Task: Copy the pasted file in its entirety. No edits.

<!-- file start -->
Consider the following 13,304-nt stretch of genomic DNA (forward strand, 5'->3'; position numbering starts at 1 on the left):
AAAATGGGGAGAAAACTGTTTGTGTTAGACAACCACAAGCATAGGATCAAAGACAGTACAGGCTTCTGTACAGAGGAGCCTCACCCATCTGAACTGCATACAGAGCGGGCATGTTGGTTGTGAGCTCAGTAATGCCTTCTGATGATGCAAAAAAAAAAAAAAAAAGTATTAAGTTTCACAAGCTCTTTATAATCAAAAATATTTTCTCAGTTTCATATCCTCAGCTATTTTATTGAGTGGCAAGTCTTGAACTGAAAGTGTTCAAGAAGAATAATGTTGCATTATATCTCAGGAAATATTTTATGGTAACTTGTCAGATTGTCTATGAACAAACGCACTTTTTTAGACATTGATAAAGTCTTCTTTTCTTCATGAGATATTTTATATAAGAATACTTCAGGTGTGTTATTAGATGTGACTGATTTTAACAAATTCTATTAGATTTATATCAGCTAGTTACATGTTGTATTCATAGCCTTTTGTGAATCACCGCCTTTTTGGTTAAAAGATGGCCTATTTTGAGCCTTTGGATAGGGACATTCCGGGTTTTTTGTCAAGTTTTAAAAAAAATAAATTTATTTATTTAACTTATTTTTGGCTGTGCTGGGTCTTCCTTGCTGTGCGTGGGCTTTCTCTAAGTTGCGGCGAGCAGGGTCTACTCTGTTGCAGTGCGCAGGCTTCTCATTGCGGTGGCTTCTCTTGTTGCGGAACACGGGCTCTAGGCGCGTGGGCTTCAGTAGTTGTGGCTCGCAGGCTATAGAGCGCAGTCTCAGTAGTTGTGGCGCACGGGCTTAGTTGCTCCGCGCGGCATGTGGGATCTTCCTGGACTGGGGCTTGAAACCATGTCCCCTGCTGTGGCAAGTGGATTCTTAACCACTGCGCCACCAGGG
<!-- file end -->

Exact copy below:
Consider the following 13,304-nt stretch of genomic DNA (forward strand, 5'->3'; position numbering starts at 1 on the left):
AAAATGGGGAGAAAACTGTTTGTGTTAGACAACCACAAGCATAGGATCAAAGACAGTACAGGCTTCTGTACAGAGGAGCCTCACCCATCTGAACTGCATACAGAGCGGGCATGTTGGTTGTGAGCTCAGTAATGCCTTCTGATGATGCAAAAAAAAAAAAAAAAAGTATTAAGTTTCACAAGCTCTTTATAATCAAAAATATTTTCTCAGTTTCATATCCTCAGCTATTTTATTGAGTGGCAAGTCTTGAACTGAAAGTGTTCAAGAAGAATAATGTTGCATTATATCTCAGGAAATATTTTATGGTAACTTGTCAGATTGTCTATGAACAAACGCACTTTTTTAGACATTGATAAAGTCTTCTTTTCTTCATGAGATATTTTATATAAGAATACTTCAGGTGTGTTATTAGATGTGACTGATTTTAACAAATTCTATTAGATTTATATCAGCTAGTTACATGTTGTATTCATAGCCTTTTGTGAATCACCGCCTTTTTGGTTAAAAGATGGCCTATTTTGAGCCTTTGGATAGGGACATTCCGGGTTTTTTGTCAAGTTTTAAAAAAAATAAATTTATTTATTTAACTTATTTTTGGCTGTGCTGGGTCTTCCTTGCTGTGCGTGGGCTTTCTCTAAGTTGCGGCGAGCAGGGTCTACTCTGTTGCAGTGCGCAGGCTTCTCATTGCGGTGGCTTCTCTTGTTGCGGAACACGGGCTCTAGGCGCGTGGGCTTCAGTAGTTGTGGCTCGCAGGCTATAGAGCGCAGTCTCAGTAGTTGTGGCGCACGGGCTTAGTTGCTCCGCGCGGCATGTGGGATCTTCCTGGACTGGGGCTTGAAACCATGTCCCCTGCTGTGGCAAGTGGATTCTTAACCACTGCGCCACCAGGG